Insight Article by Jillian Lombardi
Significant national attention has been drawn to a local response to the widespread problem of opioid addiction and the rising numbers of opioid overdoses. In June of 2015, Gloucester, Massachusetts Police Chief Leonard Campanello began the Angel program by initiating a public post on Facebook to give addicts a chance at treatment without facing arrest if they would come to the town’s police station and seek help through the program.
Small town Chief Campanello’s post from last spring, offering heroin users an alternative to prison, was immediately shared more than 30,000 times and viewed by 2.4 million people. The post went viral so quickly that roughly 40 percent of Angel program participants are from the Gloucester area and the rest come from all over the country.
A year later, there have now been over 450 participants of the Gloucester Angel program which was created, coordinated, and implemented by the town’s police department. The program was made possible through the police department’s collaboration with healthcare providers for treatment including: Lahey Health – its Addison Gilbert Hospital and other treatment facilities, as well as Worcester-based Spectrum Health Systems. Chief Campanello and his officers developed their own database of treatment sites, which they call relentlessly until an open bed for each participant needing treatment is secured. The “angel” portion of the program includes pairing addicts with community volunteers who accompany them through the difficult times during treatment and recovery.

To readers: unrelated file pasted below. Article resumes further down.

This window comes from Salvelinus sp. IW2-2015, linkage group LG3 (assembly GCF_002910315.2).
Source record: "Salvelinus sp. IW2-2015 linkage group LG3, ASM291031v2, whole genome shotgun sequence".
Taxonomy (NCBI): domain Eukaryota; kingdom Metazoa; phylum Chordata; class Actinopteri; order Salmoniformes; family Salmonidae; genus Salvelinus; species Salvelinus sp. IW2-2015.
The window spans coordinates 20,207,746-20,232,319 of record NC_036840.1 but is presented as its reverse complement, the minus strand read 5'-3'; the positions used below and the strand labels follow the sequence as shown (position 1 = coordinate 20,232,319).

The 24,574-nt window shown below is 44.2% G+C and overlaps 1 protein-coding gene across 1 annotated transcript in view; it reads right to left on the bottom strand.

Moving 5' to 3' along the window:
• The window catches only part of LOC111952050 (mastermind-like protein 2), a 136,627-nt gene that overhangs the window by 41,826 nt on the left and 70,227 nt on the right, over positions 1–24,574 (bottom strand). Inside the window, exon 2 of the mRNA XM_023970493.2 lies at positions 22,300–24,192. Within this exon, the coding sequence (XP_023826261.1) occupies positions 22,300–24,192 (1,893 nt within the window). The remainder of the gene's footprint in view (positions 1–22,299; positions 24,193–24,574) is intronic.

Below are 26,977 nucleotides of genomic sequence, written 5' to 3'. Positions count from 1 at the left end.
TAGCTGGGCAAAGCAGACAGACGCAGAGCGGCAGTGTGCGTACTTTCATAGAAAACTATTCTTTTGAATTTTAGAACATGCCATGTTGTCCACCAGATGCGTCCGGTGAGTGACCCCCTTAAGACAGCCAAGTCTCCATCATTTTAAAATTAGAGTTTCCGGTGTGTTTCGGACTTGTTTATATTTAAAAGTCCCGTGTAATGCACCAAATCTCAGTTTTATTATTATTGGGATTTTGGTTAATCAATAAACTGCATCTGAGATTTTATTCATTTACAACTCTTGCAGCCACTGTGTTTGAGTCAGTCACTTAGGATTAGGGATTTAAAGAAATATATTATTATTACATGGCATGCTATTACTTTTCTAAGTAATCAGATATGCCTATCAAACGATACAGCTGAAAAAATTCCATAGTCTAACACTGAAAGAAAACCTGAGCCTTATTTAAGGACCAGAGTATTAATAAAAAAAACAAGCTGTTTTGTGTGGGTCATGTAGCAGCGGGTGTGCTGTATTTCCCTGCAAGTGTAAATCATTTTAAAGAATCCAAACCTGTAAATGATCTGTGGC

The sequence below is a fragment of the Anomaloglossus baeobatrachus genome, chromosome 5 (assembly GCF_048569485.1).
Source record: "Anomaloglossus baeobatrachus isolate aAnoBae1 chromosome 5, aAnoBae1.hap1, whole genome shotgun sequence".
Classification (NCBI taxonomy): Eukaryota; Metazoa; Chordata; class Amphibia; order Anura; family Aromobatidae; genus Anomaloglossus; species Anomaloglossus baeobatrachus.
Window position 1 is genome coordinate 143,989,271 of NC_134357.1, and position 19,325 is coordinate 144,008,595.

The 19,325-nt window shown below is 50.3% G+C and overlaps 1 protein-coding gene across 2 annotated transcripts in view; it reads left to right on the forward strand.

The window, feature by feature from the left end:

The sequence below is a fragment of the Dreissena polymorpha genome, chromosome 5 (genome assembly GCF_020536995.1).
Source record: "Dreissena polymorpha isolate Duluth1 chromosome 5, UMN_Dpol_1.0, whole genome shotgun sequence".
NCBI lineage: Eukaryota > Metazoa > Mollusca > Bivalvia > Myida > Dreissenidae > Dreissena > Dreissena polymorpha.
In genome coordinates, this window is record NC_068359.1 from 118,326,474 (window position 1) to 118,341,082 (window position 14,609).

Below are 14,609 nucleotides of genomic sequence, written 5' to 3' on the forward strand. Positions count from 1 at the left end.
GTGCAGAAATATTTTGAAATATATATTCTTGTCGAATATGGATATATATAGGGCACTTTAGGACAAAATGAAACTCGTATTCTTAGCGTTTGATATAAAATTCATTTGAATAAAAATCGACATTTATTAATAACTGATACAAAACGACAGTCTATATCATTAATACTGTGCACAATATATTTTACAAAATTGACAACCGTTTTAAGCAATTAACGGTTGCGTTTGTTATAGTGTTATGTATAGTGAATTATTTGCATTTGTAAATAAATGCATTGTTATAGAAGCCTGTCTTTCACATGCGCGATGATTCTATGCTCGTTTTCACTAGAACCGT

First Angel Program Participant Speaks Out
The Chief has made it clear any addicts in his program are always welcomed back, with no questions asked. Steve Lesnikoski was the first of 450 participants in the Angel Program. Lesnikoski went in and out of the program twice, has been clean for 10 months, and is now living with three other recovering addicts in Boston. In a recently published article by Allied News, Lesnikoski explained, “I think of where I was last year, where I am now, and I want people to know how revolutionary this is. I really have hope.”
Just over a year ago, Lesnikoski was confronted with a heroin addiction leaving him homeless and alone on the streets of San Jose, California when he realized he had no other choice but to seek help. He attempted to get into treatment centers throughout the state of California and found no available beds. With little hope left, he stumbled upon Chief Campanello’s Facebook post inviting opiate addicts to their program without being at risk for arrest or prosecution. A day later, Lesnikoski connected with a local Gloucester woman through the post, who covered the cost of his airfare to Boston and arranged his pickup from the airport into the town’s police department. After almost a full year of being clean, Lesnikoski is looking for a permanent job in human services because of the experiences and adversity he’s been through.